The Oscar-nominated director also tells THR about the struggles of film financing and shares an update on his 'Pinnochio' adaptation.

Thus far into the Venice Competition, no one has received longer or louder applause than Guillermo del Toro and his new romance fantasy film, The Shape of Water. Already tipped to be a top contender during awards season, the film has been a hit with critics and audience-goers alike.

Set during the Cold War, the movie centers on Elisa (Sally Hawkins) as a mute cleaning woman who falls in love with an aquatic monster (Doug Jones) that the U.S. government is holding captive. Government agents led by Strickland (Michael Shannon) believe the creature and its complex breathing system may hold the key to beating the Russians in the space race. Octavia Spencer and Richard Jenkins play Elisa's similarly lonesome friends who help her on her mission to protect the creature from the Strickland's increasingly malicious plans.

If fairy tales are generally written in times of great trouble, it's no accident that del Toro has made his latest film for 2017, a year he believes is in great need of a strong fairy tale. "The movie is an antidote to now," the director told The Hollywood Reporter. "It's so difficult to talk about love and not sound silly, but I do believe the antidote to what we are living, which is a time full of hatred and division, is this humanistic possibility."

Despite taking place during the Cold War, critics have noted that the film feels very much in the present day, and not just because Russia is again a new headline. "It's really a movie about now, and '62 is very important because when Americans talk about making America great again, I think they are dreaming of that era," he said. "1962 is a moment when America is believing in the future. Everything is about the future: Everything is about the space race, the cars have jet fins, the kitchen and house are all modern. The way the wife is presented is super pristine, and neighborhoods are modern. Everything is about the future."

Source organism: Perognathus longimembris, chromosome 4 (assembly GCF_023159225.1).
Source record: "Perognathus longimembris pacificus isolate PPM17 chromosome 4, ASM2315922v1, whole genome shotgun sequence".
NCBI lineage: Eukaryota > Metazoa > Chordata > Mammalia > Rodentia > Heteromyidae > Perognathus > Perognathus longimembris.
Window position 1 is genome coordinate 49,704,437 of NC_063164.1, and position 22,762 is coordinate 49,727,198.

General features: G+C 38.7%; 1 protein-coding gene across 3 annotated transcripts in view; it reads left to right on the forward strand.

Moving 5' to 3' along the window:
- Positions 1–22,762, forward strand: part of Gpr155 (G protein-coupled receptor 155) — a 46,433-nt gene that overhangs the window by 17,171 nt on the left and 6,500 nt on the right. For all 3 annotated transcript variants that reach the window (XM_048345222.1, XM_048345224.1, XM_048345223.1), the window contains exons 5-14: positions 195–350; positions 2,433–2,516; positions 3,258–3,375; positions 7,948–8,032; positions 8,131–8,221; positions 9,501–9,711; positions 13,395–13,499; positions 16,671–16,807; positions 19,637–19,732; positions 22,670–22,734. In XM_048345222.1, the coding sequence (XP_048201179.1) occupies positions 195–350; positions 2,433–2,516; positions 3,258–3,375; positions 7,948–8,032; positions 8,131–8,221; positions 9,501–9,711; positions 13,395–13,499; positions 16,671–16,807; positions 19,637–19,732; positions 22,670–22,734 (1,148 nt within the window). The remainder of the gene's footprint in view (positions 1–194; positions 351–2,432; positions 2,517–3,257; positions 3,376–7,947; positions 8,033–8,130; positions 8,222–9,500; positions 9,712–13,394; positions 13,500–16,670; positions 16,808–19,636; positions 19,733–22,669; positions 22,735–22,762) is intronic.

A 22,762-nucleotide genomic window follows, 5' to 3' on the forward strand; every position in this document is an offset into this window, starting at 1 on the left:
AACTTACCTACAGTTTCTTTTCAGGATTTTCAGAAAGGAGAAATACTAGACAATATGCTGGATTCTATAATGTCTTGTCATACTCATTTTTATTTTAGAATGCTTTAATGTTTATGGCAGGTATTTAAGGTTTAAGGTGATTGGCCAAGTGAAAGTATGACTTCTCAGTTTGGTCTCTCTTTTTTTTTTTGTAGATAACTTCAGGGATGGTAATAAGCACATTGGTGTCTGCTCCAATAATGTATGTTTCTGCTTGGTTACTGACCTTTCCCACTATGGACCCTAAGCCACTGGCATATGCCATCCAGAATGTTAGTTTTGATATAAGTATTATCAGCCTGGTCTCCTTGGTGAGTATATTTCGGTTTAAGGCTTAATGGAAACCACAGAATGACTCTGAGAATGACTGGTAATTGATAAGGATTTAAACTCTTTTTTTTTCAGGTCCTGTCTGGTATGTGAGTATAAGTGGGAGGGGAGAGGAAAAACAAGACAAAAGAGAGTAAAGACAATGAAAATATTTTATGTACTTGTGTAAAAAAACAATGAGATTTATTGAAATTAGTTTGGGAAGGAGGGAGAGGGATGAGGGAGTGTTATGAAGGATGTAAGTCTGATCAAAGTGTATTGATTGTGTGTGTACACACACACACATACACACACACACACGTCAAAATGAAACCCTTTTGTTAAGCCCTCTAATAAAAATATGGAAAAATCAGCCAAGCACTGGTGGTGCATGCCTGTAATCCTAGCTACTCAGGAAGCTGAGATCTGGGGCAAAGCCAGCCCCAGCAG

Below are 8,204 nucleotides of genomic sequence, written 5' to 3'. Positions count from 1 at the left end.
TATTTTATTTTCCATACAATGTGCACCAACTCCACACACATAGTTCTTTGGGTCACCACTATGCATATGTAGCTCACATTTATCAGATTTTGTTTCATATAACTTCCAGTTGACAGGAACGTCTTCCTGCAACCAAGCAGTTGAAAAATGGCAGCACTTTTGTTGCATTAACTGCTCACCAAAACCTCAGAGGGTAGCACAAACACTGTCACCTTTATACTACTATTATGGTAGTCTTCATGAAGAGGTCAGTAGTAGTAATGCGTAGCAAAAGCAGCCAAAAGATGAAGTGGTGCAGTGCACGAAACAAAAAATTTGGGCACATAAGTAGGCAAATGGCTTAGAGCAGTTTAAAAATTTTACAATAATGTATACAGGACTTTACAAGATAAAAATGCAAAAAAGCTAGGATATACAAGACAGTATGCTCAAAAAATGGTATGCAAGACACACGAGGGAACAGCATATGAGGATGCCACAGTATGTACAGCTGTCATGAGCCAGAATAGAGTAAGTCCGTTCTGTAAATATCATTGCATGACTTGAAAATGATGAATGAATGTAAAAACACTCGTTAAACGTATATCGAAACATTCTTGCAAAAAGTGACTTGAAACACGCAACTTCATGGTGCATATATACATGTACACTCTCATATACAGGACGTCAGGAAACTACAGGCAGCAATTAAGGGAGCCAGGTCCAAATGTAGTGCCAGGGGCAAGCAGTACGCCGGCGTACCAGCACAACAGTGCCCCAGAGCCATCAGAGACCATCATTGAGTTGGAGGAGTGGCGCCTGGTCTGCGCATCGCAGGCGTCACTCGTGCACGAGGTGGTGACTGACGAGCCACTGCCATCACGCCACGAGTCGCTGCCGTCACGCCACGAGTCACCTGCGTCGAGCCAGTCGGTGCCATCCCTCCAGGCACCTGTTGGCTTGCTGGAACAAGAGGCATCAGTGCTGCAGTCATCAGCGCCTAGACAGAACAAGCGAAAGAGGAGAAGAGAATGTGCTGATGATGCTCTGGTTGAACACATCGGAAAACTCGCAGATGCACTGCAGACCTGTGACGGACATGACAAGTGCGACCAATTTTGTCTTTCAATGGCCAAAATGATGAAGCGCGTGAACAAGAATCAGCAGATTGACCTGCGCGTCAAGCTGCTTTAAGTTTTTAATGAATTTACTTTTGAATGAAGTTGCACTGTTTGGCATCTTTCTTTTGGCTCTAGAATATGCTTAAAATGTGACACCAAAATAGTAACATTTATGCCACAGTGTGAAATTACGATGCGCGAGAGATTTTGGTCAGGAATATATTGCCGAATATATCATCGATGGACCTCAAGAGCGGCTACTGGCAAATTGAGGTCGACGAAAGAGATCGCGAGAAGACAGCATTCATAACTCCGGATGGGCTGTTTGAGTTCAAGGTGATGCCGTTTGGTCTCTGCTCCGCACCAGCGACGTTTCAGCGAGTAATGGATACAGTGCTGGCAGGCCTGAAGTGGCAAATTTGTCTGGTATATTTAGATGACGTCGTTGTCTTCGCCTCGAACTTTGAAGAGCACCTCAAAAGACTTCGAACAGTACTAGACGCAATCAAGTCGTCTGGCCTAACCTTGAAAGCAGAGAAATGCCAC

Del Toro believes it's important to show that this dream was for only a select group of Americans and thus was impossible to achieve. "You have John F. Kennedy in the White House. It's Camelot. It's a golden moment in America, and then Kennedy is shot. They continue Vietnam and then comes the disillusionment," he said. "So I think it's the last moment when America believes in a dream that never quite crystallized. I think it's important to show that [despite] the promise that existed in 1962, racism, sexism, all of that is still happening now."

Del Toro makes his Venice comeback after his fellow three amigos found great Oscar success with Lido launches: Alfonso Cuaron with Gravity and Alejandro Inarritu with Birdman. But despite the external success, del Toro noted that things are not always as easy as they seem. "I can tell you our careers look one way from the outside and another way from the inside. It's been very hard, and nothing has happened easily," he explained. "Alfonso doing Gravity was incredibly difficult, and politically very difficult. I would love the myth that anything has been easy, but it's been really, really hard. Alfonso, many, many, many times in Gravity, he took technology and pushed it 10 years. The technology that was developed to do Gravity didn't exist. It was made by Alfonso and Emmanuel [Lubezki]."

For del Toro, every film is still a struggle to finance. "I never make it easy on myself. I wish I did. There is a gene in my DNA that makes things very complicated," he said. "When they say, 'What is your next movie about? It needs to be something really, really, really great.' I don't say, 'Well, it's an action movie about car thieves,' or 'It's a horror movie about a living doll.' It's never that simple. I need to say, 'Well, it's a Cold War fairy tale about a woman falling in love with a creature.' It's like, 'Oh, really? Good luck.' It's never easy, but I think the things that make them hard to finance or get off the ground are what makes them interesting. This movie took six years. Hellboy, which is as personal for me as anything else, eight years. Devil's Backbone, 10 years. So you wait for the unsuspecting financier to give you money."

Highly anticipated del Toro project Pinocchio has been in the works for over a decade. And although the puppets and designs are ready to go, he is still waiting for the financing. "It's Pinocchio the way [Carlo] Collodi wrote it but against the rise of Mussolini's fascism," he said. "So it's not easy. I tell you there is always one thing where I fuck it up."